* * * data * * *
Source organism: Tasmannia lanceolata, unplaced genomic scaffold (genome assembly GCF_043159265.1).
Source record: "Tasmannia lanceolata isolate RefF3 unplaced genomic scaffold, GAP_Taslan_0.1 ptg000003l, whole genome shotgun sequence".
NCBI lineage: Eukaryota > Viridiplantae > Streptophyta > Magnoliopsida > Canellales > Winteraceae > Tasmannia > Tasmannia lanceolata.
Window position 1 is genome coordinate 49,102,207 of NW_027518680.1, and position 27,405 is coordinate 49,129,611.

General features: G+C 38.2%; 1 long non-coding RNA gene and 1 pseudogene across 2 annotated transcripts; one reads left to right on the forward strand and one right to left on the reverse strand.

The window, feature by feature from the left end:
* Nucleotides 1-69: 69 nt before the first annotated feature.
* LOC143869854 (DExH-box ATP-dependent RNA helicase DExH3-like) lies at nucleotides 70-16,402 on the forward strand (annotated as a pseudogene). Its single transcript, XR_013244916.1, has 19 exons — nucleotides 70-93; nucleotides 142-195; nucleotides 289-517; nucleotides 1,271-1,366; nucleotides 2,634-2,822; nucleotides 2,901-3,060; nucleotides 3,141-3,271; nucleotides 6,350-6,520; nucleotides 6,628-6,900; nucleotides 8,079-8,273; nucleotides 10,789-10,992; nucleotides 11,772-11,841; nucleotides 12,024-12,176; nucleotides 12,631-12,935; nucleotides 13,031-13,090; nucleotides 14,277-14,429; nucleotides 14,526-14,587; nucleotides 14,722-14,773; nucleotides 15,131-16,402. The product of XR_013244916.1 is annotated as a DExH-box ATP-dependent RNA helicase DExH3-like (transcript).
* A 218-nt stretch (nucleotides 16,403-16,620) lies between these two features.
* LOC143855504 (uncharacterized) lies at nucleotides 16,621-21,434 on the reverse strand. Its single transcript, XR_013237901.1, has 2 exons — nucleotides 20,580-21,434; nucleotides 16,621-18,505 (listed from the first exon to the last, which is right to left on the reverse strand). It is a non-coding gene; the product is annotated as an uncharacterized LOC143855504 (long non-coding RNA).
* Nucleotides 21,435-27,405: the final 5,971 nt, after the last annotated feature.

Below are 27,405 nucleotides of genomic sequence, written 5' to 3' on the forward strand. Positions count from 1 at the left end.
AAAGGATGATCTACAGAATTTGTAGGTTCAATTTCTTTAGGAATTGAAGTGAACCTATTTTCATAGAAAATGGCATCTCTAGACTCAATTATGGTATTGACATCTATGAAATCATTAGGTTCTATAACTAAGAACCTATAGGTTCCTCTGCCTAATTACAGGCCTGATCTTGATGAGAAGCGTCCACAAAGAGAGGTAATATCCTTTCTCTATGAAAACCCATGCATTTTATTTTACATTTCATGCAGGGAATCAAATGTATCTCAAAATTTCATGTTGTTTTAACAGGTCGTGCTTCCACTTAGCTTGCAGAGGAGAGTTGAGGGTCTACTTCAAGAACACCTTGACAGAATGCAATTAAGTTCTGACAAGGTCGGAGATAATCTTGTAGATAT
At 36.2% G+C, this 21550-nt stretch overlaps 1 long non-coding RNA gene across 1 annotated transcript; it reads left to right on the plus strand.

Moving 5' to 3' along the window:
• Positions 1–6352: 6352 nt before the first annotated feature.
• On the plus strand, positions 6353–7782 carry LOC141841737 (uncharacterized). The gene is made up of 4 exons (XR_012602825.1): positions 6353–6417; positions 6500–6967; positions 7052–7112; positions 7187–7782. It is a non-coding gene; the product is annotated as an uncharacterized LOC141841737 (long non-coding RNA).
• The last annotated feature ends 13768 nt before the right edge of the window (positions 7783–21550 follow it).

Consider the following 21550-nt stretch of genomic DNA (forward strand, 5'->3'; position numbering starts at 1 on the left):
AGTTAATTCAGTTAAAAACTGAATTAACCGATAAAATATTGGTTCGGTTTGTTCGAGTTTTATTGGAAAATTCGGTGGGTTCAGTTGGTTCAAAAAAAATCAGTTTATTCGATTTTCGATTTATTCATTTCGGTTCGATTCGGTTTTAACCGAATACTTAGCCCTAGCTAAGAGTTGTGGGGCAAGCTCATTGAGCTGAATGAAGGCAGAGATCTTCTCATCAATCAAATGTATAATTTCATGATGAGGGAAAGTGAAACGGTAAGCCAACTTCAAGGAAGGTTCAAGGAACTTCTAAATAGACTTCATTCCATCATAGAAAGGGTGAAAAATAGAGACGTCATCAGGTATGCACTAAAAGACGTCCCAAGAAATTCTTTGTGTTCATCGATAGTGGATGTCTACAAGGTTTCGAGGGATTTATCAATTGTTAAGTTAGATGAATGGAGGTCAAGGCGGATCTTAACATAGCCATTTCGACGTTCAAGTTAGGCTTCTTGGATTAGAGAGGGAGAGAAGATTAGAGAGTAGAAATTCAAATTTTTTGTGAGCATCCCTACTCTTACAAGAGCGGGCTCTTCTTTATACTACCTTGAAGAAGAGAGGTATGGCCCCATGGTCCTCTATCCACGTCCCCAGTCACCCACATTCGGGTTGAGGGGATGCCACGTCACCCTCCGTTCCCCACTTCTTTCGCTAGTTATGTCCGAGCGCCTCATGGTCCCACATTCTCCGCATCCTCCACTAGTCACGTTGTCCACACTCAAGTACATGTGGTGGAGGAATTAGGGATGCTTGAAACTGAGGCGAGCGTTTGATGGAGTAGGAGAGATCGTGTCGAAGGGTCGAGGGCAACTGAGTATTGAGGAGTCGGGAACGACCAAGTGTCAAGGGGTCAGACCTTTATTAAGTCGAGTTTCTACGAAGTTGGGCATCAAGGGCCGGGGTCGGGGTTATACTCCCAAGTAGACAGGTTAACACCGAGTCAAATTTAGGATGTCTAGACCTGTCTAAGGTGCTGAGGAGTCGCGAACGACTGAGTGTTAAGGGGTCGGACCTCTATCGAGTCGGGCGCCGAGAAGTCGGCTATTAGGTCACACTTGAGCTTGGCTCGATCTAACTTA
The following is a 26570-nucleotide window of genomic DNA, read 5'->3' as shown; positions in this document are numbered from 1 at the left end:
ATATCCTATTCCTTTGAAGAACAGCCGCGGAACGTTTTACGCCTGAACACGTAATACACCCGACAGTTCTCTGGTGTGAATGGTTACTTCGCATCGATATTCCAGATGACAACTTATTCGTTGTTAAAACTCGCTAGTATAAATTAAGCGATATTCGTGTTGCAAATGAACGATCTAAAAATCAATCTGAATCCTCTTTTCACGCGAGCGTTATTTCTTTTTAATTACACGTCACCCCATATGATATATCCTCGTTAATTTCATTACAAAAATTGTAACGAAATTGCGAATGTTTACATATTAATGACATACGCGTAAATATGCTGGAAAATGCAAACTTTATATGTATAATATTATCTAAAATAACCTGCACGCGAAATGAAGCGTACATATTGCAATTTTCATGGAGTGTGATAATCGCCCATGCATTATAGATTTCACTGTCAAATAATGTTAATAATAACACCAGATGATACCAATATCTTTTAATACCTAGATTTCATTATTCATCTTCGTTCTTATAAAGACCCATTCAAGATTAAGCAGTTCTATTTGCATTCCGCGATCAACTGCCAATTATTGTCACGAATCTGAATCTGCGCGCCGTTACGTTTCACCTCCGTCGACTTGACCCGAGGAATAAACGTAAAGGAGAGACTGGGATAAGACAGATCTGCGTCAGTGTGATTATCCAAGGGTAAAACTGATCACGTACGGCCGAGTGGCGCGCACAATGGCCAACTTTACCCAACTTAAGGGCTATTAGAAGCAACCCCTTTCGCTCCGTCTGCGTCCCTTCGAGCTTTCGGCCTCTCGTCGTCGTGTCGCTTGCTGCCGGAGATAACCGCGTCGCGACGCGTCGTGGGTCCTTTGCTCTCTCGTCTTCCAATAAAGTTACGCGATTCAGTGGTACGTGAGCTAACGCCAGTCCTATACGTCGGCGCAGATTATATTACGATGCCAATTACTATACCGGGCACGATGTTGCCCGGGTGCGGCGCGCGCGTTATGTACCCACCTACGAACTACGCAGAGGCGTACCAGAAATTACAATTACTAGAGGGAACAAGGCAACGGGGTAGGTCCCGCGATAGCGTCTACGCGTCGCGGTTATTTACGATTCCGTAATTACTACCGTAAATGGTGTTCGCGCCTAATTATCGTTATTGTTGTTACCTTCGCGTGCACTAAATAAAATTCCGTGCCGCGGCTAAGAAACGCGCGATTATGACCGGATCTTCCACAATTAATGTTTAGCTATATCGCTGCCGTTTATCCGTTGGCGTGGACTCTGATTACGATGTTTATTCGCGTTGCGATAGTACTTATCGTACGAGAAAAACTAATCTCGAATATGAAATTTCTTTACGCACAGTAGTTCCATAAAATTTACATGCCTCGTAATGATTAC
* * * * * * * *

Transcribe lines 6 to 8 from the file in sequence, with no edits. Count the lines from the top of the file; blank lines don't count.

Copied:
The window, feature by feature from the left end:
* Nucleotides 1-69: 69 nt before the first annotated feature.
* LOC143869854 (DExH-box ATP-dependent RNA helicase DExH3-like) lies at nucleotides 70-16,402 on the forward strand (annotated as a pseudogene). Its single transcript, XR_013244916.1, has 19 exons — nucleotides 70-93; nucleotides 142-195; nucleotides 289-517; nucleotides 1,271-1,366; nucleotides 2,634-2,822; nucleotides 2,901-3,060; nucleotides 3,141-3,271; nucleotides 6,350-6,520; nucleotides 6,628-6,900; nucleotides 8,079-8,273; nucleotides 10,789-10,992; nucleotides 11,772-11,841; nucleotides 12,024-12,176; nucleotides 12,631-12,935; nucleotides 13,031-13,090; nucleotides 14,277-14,429; nucleotides 14,526-14,587; nucleotides 14,722-14,773; nucleotides 15,131-16,402. The product of XR_013244916.1 is annotated as a DExH-box ATP-dependent RNA helicase DExH3-like (transcript).